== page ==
In most European countries, the possession of small quantities of cannabis is no longer considered an offence. In countries where the distribution of cannabis for personal use is depenalised, such as the Netherlands, local authorities are increasingly in favour of organising a transparant circuit of cannabis cultivation, distribution and consumption by adults. Those authorities have started to understand that legal regulation is the way to reduce criminality and health problems, not blind prohibition.
The government of Bolivia is now calling for the international depenalisation of the coca leaf as a way to recognise the significant nutritional, medicinal and cultural value of coca. In fact, Bolivia has the right to repeal the UN Convention of 1961, since the prohibition of coca leaves that is included in that Convention is not based on scientific evidence. Allowing the export of tea and other beneficial coca derivates would help to alleviate the dependence of coca farmers on the illegal sector, replacing it with a sustainable economy based on renewable agricultural resources.
Likewise, the depenalisation of opium cultivation, allowing the use of this substance for the already existing legal purposes, could become an important option to increase living standards and human rights for people in Afghanistan, Burma and other countries.
Will Vienna 2008 mark the start of a different era in drug policy? We doubt it. What is needed is the creation of the legal and political space for local, regional and national authorities to apply policies that are not based on total prohibition.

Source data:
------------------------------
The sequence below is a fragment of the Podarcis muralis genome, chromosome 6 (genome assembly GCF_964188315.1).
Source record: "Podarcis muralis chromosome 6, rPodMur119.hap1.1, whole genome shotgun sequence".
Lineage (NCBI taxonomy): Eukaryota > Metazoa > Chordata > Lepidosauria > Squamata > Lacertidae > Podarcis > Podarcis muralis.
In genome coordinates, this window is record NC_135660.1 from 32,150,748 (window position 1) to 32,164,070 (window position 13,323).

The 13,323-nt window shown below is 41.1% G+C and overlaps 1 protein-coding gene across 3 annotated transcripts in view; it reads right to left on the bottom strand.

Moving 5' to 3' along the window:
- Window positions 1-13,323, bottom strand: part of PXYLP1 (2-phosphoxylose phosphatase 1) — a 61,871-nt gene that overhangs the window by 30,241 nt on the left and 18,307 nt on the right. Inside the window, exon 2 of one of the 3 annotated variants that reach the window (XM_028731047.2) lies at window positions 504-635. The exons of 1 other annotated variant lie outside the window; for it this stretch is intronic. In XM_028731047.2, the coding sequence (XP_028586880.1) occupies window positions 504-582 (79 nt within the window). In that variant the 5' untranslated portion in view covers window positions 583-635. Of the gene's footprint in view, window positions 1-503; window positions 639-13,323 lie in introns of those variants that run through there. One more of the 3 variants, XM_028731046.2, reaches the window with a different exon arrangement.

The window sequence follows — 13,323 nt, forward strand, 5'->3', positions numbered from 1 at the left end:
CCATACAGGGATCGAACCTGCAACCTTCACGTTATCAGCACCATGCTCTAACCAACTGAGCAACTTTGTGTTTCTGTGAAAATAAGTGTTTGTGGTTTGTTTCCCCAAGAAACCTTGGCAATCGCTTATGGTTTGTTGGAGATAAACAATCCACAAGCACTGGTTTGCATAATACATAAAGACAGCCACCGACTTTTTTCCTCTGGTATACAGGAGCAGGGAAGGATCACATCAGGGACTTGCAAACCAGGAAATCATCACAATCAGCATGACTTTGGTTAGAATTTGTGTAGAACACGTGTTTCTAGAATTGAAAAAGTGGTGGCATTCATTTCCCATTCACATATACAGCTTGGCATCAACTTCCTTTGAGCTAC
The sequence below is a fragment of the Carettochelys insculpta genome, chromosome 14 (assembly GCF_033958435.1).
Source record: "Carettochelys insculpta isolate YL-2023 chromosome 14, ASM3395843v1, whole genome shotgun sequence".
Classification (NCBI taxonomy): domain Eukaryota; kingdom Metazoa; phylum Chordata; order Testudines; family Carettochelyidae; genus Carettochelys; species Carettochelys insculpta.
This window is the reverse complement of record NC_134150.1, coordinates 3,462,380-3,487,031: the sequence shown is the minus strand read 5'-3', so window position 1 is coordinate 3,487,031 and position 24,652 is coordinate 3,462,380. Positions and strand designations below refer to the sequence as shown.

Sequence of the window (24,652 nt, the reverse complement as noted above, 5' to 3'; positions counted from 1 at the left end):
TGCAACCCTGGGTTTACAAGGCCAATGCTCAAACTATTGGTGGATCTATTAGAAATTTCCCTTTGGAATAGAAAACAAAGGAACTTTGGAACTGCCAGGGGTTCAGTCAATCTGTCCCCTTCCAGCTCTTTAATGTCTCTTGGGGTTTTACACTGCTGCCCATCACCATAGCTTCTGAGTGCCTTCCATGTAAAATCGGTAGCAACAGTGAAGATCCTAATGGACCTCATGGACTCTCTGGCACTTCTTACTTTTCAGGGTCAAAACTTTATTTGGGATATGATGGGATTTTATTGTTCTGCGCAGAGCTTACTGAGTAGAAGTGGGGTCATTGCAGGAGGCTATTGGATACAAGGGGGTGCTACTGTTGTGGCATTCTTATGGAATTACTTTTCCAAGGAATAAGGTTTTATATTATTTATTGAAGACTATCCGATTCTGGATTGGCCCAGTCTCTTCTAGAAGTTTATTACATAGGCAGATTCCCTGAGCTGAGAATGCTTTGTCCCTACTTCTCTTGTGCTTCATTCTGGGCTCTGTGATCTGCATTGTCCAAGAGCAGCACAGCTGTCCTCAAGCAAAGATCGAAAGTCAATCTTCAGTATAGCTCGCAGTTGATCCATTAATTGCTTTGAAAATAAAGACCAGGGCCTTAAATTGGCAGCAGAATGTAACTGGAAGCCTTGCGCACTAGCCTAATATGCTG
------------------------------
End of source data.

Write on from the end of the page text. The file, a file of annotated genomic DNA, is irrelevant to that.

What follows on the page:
However we see and deplore that the system of drug control - expanded and enlarged since 1910 - has become a phenomenal and counterproductive obstacle in the way of innovation and harm reduction. The UN Conventions do not allow for any development, and force upon the world an obsolete system of worldwide Prohibition that for alcohol has long been discredited and abandoned. Any regime change, however small, needs the cooperation of almost 200 countries! The world has imprisoned itself inside this system, and thrown away the key.
Will Vienna 2008 be an opportunity for all those who wish to find a sensible solution to drug related problems ? Will Vienna 2008 start to end the massive damage done by drug policies, damage that is arguably many times greater than that resulting from drug use itself?
We will be here again in one year.
On behalf of ENCOD,
Christine Kluge, Germany Marina Impallomeni, Italy Virginia Montañes, Spain Farid Ghehioueche, France Jan van der Tas, Netherlands Joep Oomen, Belgium
*as percentage of population aged 15 and above
EUROPEAN COALITION FOR JUST AND EFFECTIVE DRUG POLICIES
Lange Lozanastraat 14
2018 Antwerpen, Belgium
Telephone: +32 (0) 3 237 7436
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e-mail: encod at glo.be